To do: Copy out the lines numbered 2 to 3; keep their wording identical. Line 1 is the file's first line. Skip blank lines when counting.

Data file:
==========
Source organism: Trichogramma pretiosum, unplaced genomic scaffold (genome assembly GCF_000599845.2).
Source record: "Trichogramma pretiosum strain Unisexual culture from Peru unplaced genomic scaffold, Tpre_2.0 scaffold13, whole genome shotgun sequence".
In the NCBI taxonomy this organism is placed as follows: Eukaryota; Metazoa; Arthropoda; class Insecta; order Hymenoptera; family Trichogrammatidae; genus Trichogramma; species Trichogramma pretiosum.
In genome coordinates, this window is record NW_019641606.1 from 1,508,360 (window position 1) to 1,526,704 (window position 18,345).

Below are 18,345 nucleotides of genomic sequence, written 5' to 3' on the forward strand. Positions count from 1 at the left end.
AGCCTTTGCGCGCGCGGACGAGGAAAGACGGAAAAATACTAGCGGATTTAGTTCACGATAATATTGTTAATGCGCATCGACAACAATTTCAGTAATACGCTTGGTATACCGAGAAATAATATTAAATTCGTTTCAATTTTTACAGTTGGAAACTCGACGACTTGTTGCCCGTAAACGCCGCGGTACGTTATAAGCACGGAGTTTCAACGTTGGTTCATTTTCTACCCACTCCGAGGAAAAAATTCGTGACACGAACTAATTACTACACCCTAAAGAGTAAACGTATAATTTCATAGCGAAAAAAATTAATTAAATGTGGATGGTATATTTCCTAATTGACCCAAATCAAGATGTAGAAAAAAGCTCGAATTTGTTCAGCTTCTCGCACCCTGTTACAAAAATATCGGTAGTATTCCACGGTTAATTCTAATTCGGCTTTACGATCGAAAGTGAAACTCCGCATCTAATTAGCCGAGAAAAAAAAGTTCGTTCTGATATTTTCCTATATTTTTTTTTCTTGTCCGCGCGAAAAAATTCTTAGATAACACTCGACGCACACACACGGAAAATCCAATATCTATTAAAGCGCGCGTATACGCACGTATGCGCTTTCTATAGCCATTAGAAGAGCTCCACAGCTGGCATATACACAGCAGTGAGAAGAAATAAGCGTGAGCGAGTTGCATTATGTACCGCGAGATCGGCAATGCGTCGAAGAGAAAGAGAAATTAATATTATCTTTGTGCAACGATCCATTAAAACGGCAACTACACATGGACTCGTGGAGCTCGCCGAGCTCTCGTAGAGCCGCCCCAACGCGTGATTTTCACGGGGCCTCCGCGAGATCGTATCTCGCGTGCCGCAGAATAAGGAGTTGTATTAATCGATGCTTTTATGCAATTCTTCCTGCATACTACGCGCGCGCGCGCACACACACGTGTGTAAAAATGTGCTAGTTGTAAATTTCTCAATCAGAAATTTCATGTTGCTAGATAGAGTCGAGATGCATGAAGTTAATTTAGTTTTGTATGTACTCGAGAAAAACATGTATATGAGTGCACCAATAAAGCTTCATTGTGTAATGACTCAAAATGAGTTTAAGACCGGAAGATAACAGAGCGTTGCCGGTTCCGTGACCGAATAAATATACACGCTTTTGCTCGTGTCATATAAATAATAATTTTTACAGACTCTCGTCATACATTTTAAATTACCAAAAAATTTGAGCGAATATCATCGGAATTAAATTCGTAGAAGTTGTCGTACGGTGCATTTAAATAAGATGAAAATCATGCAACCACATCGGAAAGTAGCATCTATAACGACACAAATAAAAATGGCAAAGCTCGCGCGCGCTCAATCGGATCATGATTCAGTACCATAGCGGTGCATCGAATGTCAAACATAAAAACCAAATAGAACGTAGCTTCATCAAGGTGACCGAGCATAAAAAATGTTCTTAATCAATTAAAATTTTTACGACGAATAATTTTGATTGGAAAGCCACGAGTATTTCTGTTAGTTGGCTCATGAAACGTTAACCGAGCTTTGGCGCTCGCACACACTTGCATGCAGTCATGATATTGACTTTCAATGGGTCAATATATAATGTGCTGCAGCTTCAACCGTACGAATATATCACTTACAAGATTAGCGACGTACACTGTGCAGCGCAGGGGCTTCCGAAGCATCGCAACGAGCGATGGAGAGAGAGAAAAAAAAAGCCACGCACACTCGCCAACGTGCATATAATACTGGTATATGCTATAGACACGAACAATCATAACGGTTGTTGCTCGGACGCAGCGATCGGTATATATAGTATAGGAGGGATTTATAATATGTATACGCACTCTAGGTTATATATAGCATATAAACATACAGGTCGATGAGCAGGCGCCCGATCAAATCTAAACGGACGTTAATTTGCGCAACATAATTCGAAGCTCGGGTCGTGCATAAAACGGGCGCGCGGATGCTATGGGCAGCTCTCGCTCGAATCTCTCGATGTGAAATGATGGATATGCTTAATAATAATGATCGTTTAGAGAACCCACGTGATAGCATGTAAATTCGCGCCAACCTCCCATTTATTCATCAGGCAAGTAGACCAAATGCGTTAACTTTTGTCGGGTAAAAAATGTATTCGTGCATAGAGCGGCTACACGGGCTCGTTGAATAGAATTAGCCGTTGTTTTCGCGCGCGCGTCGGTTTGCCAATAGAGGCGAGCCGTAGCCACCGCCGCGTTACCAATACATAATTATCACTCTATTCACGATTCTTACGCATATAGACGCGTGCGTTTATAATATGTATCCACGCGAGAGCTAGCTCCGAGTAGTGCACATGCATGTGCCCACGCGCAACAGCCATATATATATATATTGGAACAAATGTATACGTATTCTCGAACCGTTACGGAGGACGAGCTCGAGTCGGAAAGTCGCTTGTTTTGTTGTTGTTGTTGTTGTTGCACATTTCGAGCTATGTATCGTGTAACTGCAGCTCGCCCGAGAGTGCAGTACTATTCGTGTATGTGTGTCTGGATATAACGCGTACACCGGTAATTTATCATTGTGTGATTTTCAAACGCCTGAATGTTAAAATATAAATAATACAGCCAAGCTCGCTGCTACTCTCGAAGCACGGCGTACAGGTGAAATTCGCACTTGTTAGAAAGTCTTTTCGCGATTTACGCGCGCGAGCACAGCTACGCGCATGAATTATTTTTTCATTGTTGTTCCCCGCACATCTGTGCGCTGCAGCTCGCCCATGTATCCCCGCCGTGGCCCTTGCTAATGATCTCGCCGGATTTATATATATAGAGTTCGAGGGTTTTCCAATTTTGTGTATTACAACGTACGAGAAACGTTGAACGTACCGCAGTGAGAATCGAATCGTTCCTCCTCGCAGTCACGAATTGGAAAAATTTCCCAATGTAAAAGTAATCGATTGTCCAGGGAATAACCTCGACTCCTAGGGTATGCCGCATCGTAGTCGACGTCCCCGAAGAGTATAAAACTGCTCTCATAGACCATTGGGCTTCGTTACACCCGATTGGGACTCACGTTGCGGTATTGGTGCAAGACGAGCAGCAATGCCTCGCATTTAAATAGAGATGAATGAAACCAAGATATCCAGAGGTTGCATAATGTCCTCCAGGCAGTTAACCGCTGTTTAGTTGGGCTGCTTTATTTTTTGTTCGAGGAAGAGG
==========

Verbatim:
Source record: "Trichogramma pretiosum strain Unisexual culture from Peru unplaced genomic scaffold, Tpre_2.0 scaffold13, whole genome shotgun sequence".
In the NCBI taxonomy this organism is placed as follows: Eukaryota; Metazoa; Arthropoda; class Insecta; order Hymenoptera; family Trichogrammatidae; genus Trichogramma; species Trichogramma pretiosum.